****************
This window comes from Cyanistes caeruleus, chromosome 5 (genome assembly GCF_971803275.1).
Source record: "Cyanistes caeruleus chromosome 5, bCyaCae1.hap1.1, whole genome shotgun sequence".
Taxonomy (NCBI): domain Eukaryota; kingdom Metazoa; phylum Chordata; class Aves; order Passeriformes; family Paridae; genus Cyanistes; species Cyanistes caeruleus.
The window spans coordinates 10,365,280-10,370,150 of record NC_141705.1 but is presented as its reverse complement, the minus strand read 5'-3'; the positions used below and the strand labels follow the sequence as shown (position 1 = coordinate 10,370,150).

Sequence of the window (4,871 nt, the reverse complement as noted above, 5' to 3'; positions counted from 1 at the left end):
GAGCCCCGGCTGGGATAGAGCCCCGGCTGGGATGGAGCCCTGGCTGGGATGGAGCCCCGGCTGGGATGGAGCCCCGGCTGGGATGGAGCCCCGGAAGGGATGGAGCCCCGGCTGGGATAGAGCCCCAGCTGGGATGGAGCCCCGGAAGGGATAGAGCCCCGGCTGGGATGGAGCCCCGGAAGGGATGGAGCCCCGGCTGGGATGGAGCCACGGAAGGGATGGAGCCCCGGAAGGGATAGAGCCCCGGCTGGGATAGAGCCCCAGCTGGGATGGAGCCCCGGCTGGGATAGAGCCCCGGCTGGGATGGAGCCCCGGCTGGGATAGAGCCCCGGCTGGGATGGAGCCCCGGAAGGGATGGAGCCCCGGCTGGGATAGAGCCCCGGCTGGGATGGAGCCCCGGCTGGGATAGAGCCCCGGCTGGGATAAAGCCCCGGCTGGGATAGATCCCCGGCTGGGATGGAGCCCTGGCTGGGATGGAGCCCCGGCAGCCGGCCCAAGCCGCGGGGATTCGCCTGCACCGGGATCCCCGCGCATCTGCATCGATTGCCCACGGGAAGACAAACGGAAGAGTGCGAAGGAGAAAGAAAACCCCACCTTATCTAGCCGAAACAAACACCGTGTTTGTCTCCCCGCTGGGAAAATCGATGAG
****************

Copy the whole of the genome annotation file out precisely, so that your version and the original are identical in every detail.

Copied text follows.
This window comes from Cyanistes caeruleus, chromosome 5 (genome assembly GCF_971803275.1).
Source record: "Cyanistes caeruleus chromosome 5, bCyaCae1.hap1.1, whole genome shotgun sequence".
Taxonomy (NCBI): domain Eukaryota; kingdom Metazoa; phylum Chordata; class Aves; order Passeriformes; family Paridae; genus Cyanistes; species Cyanistes caeruleus.
The window spans coordinates 10,365,280-10,370,150 of record NC_141705.1 but is presented as its reverse complement, the minus strand read 5'-3'; the positions used below and the strand labels follow the sequence as shown (position 1 = coordinate 10,370,150).

Sequence of the window (4,871 nt, the reverse complement as noted above, 5' to 3'; positions counted from 1 at the left end):
GAGCCCCGGCTGGGATAGAGCCCCGGCTGGGATGGAGCCCTGGCTGGGATGGAGCCCCGGCTGGGATGGAGCCCCGGCTGGGATGGAGCCCCGGAAGGGATGGAGCCCCGGCTGGGATAGAGCCCCAGCTGGGATGGAGCCCCGGAAGGGATAGAGCCCCGGCTGGGATGGAGCCCCGGAAGGGATGGAGCCCCGGCTGGGATGGAGCCACGGAAGGGATGGAGCCCCGGAAGGGATAGAGCCCCGGCTGGGATAGAGCCCCAGCTGGGATGGAGCCCCGGCTGGGATAGAGCCCCGGCTGGGATGGAGCCCCGGCTGGGATAGAGCCCCGGCTGGGATGGAGCCCCGGAAGGGATGGAGCCCCGGCTGGGATAGAGCCCCGGCTGGGATGGAGCCCCGGCTGGGATAGAGCCCCGGCTGGGATAAAGCCCCGGCTGGGATAGATCCCCGGCTGGGATGGAGCCCTGGCTGGGATGGAGCCCCGGCAGCCGGCCCAAGCCGCGGGGATTCGCCTGCACCGGGATCCCCGCGCATCTGCATCGATTGCCCACGGGAAGACAAACGGAAGAGTGCGAAGGAGAAAGAAAACCCCACCTTATCTAGCCGAAACAAACACCGTGTTTGTCTCCCCGCTGGGAAAATCGATGAG